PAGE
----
Supported and encouraged by the members of the PRWG, Gap chose to run that risk. As members, we at CREA and the three other members knew that we were lending our credibility to the report. For all of us, it was a tremendous risk that we were setting out problems that existed in factories not owned by and yet producing products for Gap. The report contained a statement from the PRWG members as a whole as to why we were supporting the report.

The response from the media was overwhelmingly positive. Gap was congratulated for being willing to talk about the realities in factories, what it was doing to change those realities, and how the changes were being effected.

With that report as a model, has continued to report biannually not only on its supply chain but also on other social and environmental issues. The PRWG continues and CREA continues as a member, joined by a representative from Calvert Investments. Gap later invited CREA to submit an article for the report. CREA’s article, entitled “It’s about the Workers” was published in full in the report as well as in the CREA newsletter.

CREA continued to work on various issues with Gap, and its social compliance program was one of the models that CREA brought to the attention of the US Department of Labor as part of CREA”s work on preventing forced and child labor in supply chains. As part of the project, CREA brought USDoL staff members into the field to see social compliance work in action. Gap’s programs in Bangladesh and Indonesia were two that participated.

CREA has written several articles in its newsletter Starting Points on the issue of fire safety in factories in general and fire safety in Bangladesh specifically. Gap has published several of these on its website.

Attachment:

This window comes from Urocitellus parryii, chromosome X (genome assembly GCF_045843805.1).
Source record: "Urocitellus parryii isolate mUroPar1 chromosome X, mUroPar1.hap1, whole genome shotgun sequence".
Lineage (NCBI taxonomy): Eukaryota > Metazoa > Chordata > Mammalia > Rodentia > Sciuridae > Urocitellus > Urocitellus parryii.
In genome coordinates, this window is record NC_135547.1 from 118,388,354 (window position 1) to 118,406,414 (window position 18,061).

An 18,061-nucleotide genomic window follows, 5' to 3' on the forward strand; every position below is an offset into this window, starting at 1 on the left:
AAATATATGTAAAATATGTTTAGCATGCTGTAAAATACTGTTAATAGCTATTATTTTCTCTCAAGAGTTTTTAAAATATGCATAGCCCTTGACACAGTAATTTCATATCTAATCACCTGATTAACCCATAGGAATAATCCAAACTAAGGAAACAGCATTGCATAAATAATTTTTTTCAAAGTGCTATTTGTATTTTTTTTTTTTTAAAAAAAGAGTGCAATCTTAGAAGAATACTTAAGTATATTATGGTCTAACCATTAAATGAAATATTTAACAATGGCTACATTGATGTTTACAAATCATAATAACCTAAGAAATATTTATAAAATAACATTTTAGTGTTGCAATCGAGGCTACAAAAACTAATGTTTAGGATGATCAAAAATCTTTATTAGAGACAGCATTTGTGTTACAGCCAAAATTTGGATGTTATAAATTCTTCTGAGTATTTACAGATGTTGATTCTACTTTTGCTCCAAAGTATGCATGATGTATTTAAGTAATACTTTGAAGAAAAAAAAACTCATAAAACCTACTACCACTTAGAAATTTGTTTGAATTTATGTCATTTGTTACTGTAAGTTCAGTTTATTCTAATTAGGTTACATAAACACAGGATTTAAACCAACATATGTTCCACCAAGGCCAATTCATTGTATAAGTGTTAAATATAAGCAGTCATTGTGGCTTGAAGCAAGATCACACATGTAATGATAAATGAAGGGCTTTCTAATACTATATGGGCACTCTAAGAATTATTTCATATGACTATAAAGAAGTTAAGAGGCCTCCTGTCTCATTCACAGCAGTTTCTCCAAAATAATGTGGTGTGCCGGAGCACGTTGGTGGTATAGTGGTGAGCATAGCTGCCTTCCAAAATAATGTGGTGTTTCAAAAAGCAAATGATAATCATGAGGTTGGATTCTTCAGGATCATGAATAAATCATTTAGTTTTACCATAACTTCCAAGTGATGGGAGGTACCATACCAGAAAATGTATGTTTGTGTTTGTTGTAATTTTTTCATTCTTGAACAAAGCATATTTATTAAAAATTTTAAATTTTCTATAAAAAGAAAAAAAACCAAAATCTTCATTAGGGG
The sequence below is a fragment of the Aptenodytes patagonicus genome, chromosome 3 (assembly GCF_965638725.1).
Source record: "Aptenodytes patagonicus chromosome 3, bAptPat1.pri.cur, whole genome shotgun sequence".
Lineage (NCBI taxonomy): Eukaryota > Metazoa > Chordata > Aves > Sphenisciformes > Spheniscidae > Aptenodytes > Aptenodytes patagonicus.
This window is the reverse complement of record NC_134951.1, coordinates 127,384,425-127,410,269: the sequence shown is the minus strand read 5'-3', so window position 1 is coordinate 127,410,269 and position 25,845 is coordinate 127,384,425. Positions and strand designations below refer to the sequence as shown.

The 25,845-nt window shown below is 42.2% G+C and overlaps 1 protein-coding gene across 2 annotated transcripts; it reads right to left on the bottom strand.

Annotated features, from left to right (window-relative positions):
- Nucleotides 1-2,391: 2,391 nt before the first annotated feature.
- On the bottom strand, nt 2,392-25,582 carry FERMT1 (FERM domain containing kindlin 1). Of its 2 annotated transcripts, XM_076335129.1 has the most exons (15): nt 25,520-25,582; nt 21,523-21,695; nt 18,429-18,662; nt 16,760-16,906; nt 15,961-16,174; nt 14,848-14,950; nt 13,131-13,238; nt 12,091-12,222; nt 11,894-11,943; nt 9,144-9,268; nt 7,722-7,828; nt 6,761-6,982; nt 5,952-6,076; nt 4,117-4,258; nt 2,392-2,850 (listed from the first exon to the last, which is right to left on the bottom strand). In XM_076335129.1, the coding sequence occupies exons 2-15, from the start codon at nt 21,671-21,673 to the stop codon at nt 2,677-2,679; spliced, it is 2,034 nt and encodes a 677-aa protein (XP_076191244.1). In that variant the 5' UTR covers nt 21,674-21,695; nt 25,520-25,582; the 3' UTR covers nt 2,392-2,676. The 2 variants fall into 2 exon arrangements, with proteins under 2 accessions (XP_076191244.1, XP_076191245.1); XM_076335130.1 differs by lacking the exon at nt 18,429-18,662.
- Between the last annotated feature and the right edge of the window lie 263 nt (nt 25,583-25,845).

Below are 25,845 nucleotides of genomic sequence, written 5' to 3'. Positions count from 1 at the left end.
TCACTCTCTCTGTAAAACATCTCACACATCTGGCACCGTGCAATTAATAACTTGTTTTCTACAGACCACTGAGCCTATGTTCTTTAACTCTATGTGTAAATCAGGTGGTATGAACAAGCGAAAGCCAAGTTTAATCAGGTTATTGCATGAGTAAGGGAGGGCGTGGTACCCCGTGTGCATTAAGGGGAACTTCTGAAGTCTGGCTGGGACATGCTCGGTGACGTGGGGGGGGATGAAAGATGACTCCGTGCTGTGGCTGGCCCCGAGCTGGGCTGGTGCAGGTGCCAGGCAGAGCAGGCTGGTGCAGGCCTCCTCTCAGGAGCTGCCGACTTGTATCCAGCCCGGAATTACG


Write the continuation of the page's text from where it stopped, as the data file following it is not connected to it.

Dayton Hudson to Target – CREA’s work with the Target Corporation began with its predecessor, Dayton Hudson, a company with many shareholders among religious groups in what was then the New England Coalition for Responsible Investing (NECRI), coordinated at the time by Sister Ruth Rosenbaum. Members of NECRI followed up on a report about working conditions in a factory in Haiti by asking each of the companies in their respective portfolios what they knew and did regarding working conditions and treatment of workers in factories where their products were produced. NECRI members were joined by faith-based investors from across the US in this project.

As a result of this, Jim Hale, then the senior legal counsel at Dayton Hudson, came to meet with the Investment Committee and Leadership of the Connecticut Sisters of Mercy and Sister Ruth. At this foundational meeting, a working relationship was developed that continues to the present time with Target.

Over the years CREA worked with Target as the company established its social compliance program which has responsibility for maintaining working conditions in factories where Target sources around the world. The Target social compliance program was one of the models that CREA highlighted in its worked for the US Department of Labor – funded project focusing on preventing forced and child labor in supply chains. CREA leads the shareholder group that works with Target on a spectrum of issues. These include sustainability, product safety, supply chains in other product areas including food, home goods, and fire safety in Bangladesh.

Supply chains
Products
Sustainability

Walt Disney – supply chains, human rights, product safety

Project K with McD also

GRI- NGO community representative – focus on supply chains, community sustainability
Chaired 1st supply chain working group
Chaired Apparel & Footwear Working Group
– IMWG – 1st independent monitoring
PR WG

bPA removal
phthalates removal

Dol Project – Preventing forced and Child Labor in Supply Chains

Conflict Minerals – NGO representative in ICGLR Audit Committee